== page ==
A banquet for hunger

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by: Autumn Young

At first glance, the room resembled a sort of strange tea party. Tattered table cloths lay on the floor, a circle of folding chairs occupied a corner, a table, already set with glass dishware, was raised above it all. This, however, was not a tea party. This was a way to live another life.

Under normal circumstances we each get to live only the life we’re given, but Wednesday evening Bluffton students were given the chance to experience an entirely different social class when the Bluffton Global Health class, led by Professor Ross Kauffman, hosted a hunger banquet for Bluffton University’s Civic Engagement Day.

Over forty students and faculty arrived at the Kreider room in Marbeck and were handed cards explaining their character and station in life. For the next hour they would not be Bluffton students; instead, they would become sweatshop workers, widows who subsist on meager servings of rice, and plantation workers who don’t even make enough to buy food for the day. A lucky few would become part of the twenty percent—those who make over 6,300 dollars a year—but the other eighty percent of the students in the room would become representatives of the world’s poor.

By the time everyone had settled into their new, temporary roles, those few students sitting at the table had already been served their meal of pasta, salad and breadsticks. The majority of students, however, remained hungry.

Students Alicia Rodriguez and Sarah Klenke facilitated the event, giving a brief explanation of world hunger and prompting the attendees to question their own lives and roles they could play in the problem of hunger and poverty.

“Hunger is about power. Its roots lie in inequality,” Klenke said, emphasizing that poverty, and the hunger that follows it, is not a problem of overpopulation, or a choice. She cited global shifts in weather, land unavailability and unchangeable circumstance as major causes of hunger.

“Look around the room right now and recognize that equality does not exist here,” said Rodriguez, a Junior Dietetics major.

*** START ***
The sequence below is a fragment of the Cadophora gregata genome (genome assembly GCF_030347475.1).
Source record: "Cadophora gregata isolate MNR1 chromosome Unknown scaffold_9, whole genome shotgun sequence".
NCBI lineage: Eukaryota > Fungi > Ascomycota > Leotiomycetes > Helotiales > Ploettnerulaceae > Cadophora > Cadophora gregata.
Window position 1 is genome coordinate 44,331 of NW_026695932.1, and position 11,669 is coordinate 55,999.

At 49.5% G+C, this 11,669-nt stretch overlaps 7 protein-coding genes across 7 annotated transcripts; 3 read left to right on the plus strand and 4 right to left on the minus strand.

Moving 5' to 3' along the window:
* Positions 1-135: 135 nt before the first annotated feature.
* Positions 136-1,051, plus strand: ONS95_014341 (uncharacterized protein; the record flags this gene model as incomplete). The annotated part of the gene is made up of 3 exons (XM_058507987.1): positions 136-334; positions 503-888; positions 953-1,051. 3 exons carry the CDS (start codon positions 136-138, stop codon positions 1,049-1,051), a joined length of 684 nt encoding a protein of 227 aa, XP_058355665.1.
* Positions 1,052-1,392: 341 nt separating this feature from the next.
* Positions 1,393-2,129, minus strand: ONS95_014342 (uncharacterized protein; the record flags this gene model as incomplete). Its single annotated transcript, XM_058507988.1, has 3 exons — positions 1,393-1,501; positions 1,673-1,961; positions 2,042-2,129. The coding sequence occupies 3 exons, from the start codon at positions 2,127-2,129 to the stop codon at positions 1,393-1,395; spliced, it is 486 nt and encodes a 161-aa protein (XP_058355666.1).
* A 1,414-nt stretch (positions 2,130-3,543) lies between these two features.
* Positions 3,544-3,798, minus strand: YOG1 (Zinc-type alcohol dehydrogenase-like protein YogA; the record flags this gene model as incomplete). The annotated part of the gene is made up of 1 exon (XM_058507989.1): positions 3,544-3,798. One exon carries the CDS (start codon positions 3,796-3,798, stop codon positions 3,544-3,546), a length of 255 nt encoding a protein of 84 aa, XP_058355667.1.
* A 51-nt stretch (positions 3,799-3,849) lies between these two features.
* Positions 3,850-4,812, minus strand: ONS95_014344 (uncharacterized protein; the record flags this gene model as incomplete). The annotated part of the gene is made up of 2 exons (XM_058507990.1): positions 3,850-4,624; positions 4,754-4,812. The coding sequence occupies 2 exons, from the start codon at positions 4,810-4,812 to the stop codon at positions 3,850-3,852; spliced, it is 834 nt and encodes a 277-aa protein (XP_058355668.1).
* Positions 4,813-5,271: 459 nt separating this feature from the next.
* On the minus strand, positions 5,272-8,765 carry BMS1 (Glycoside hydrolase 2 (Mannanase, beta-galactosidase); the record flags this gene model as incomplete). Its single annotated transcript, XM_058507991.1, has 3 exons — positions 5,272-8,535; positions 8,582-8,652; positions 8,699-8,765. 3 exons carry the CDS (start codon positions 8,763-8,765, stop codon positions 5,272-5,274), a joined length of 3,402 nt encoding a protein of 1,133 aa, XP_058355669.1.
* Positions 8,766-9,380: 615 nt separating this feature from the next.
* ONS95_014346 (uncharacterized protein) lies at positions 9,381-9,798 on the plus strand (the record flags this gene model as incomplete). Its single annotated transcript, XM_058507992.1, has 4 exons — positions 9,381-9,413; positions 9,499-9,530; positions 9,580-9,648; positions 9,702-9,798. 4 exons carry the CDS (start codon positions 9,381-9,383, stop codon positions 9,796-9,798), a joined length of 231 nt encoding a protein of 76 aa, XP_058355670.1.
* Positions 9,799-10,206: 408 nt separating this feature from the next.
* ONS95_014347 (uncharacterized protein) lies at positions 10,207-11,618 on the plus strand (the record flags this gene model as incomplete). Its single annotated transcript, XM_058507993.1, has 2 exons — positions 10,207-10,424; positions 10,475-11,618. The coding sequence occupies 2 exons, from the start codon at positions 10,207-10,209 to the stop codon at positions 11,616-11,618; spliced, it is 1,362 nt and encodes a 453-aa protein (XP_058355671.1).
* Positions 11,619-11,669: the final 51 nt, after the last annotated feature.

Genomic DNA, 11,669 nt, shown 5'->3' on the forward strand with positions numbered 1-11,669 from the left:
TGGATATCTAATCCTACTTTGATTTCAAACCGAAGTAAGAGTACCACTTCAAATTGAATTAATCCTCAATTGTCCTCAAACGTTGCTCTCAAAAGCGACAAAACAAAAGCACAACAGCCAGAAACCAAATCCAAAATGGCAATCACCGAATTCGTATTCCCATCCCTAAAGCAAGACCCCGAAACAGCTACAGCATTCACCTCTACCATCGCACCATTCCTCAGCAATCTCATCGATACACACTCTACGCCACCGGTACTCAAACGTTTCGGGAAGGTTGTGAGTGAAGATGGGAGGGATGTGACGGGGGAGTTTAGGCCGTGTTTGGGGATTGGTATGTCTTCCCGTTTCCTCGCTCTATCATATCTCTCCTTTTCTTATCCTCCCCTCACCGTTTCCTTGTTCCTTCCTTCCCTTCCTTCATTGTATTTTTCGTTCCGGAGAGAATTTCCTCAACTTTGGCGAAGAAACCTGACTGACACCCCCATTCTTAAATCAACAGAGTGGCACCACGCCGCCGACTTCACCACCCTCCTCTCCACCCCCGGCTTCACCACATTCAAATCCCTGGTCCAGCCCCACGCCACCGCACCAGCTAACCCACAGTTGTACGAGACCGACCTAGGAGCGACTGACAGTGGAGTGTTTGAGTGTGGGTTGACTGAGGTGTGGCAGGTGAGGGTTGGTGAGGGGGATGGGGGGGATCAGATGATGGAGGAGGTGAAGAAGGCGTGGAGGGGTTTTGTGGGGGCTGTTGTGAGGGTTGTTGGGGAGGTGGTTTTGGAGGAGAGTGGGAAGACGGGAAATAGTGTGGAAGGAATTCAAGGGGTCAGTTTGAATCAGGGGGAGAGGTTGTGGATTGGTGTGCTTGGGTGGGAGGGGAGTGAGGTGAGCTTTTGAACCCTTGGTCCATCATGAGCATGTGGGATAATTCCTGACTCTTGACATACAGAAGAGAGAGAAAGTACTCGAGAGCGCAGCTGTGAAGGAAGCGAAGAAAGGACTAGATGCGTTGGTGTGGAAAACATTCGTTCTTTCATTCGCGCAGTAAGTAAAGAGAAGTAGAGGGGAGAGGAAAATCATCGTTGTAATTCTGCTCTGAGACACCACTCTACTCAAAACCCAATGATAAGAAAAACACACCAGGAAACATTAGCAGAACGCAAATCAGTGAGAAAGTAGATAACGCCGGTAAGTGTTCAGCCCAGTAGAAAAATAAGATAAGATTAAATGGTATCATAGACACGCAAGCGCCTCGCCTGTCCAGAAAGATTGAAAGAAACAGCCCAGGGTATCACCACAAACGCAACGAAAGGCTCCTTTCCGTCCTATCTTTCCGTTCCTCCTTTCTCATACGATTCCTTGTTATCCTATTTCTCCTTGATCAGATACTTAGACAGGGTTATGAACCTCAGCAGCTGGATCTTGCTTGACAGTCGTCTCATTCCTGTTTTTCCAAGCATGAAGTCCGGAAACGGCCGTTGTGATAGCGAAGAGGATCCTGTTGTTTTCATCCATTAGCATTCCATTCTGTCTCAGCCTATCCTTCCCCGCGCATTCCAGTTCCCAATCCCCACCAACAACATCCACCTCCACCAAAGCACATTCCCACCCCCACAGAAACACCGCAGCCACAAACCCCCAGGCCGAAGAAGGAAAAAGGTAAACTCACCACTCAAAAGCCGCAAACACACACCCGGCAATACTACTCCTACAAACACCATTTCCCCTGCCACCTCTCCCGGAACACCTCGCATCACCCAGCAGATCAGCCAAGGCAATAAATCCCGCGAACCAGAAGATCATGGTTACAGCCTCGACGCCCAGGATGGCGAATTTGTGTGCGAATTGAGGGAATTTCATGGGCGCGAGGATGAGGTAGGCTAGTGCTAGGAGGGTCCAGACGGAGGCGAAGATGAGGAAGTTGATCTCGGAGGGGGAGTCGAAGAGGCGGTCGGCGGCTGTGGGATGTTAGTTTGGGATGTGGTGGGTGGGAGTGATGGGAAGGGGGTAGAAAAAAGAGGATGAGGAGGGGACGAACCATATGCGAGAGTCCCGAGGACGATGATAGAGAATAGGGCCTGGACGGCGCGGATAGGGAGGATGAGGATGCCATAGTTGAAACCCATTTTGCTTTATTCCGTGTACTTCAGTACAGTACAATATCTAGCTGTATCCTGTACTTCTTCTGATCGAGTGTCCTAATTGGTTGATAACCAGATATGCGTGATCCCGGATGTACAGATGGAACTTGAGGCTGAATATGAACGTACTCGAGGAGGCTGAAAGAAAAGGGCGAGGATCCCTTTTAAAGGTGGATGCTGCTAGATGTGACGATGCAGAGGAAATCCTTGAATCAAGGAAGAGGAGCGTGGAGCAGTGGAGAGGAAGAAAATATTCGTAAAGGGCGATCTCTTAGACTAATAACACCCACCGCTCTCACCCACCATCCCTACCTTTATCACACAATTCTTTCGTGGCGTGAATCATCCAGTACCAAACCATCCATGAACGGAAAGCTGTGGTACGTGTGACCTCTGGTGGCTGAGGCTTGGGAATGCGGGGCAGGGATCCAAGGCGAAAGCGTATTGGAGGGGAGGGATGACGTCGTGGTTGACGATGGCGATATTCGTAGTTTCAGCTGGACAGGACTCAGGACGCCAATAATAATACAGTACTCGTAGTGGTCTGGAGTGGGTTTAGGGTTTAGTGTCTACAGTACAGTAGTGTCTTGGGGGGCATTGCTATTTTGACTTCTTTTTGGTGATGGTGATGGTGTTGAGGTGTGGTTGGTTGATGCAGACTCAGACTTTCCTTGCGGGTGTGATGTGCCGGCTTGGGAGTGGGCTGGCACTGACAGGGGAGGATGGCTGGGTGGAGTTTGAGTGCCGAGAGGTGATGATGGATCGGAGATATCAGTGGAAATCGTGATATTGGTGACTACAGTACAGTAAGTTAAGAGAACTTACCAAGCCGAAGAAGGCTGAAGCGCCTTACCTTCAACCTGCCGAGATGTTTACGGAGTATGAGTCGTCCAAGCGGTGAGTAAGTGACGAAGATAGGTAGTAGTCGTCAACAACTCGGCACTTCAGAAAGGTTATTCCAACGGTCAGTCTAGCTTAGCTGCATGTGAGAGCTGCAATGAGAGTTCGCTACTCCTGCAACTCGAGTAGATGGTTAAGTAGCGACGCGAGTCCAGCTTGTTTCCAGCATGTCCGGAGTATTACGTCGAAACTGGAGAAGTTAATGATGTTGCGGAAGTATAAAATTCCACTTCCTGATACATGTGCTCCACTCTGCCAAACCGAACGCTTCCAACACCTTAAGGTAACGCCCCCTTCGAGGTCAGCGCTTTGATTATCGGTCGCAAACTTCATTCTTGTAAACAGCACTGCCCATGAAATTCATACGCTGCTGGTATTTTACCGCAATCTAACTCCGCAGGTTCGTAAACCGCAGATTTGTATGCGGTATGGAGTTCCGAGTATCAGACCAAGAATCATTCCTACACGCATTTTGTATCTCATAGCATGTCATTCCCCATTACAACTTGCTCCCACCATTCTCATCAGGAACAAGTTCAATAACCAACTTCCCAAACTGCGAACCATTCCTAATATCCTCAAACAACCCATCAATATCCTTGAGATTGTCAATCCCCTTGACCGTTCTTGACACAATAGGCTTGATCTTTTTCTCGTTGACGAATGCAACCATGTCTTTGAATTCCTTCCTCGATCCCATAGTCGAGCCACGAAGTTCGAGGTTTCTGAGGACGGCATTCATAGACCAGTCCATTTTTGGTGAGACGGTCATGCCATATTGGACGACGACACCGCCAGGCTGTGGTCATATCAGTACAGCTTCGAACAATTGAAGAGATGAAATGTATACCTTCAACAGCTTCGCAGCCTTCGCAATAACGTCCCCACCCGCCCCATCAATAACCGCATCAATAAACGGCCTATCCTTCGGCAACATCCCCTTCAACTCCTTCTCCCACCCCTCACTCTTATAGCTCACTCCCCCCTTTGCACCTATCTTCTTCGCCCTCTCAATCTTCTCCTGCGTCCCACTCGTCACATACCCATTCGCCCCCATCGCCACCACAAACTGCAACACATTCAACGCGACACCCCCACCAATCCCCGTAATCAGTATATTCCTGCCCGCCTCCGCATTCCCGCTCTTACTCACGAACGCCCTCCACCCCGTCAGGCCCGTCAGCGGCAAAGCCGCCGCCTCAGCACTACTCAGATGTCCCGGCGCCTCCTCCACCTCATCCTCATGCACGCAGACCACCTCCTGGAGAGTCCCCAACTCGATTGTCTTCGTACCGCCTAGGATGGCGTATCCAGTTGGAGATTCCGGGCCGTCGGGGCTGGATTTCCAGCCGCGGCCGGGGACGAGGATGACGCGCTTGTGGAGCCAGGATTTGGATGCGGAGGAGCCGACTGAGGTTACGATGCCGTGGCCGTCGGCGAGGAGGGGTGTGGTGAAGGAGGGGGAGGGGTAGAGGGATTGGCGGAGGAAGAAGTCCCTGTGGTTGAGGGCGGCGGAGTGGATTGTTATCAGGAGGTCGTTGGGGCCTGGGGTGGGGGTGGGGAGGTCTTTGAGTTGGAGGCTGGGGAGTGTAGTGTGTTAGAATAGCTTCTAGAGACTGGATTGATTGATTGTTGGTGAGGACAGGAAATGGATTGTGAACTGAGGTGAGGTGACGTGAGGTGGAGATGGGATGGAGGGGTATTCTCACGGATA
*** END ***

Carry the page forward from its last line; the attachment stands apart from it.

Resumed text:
That inequality became even clearer to students as food was served. The “middle income” group, those students making between $1,128 and $6,300 dollars a year, where given plates of rice and beans. The students sitting on the floor, however, were given only small packets of rice along with strict directives to let the men eat first. These students were making less than $1,128 a year.

The banquet idea, according to the students who hosted the event, was inspired by the organization Oxfam, which fights poverty, injustice and hunger around the world. The organization encourages groups to hold “hunger banquets” in order to raise awareness of world hunger, providing tools and resources to do so.
The event ended with a renewed emphasis on Bluffton’s theme for the year: education for life.

“Education is the single greatest weapon against poverty…we want you all to think about what role education plays in hunger,” Klenke said.

And students seemed more than up for the task. “For women especially, getting an education is definitely one key…if you don’t have education you don’t get a good enough job, which means you don’t get paid enough, which means you don’t have enough food, or at least good quality food, which leads to all kinds of problems. You also can’t learn anything if you’re hungry, so it all kind of goes hand in hand,” Sophomore Kim Meyer, an attendee of the event, during a discussion shortly after the dinner.

Myer reiterated an underlying theme of the banquet, which stressed how little choice people have in their lives, just how much where you are born can affect your future, and how hopeless it can be to try to improve your life when caught in a never-ending cycle. Though Bluffton students got a chance to live another life for an evening, for most of the world’s hungry, that dream lies just out of reach.

I spy pie in the sky, we want you!

by: Kristina Ciminillo

uncle sam

Submit your original works of: fantastic music, wonderful art, powerful poetry, entertaining short stories, enrapturing prose, awesome essays, and inspiring speeches!

Email submissions to: inspirationpoint@bluffton.edu

Deadline date: March 31st

My Civic Engagement Day experience

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by: Justin Mattix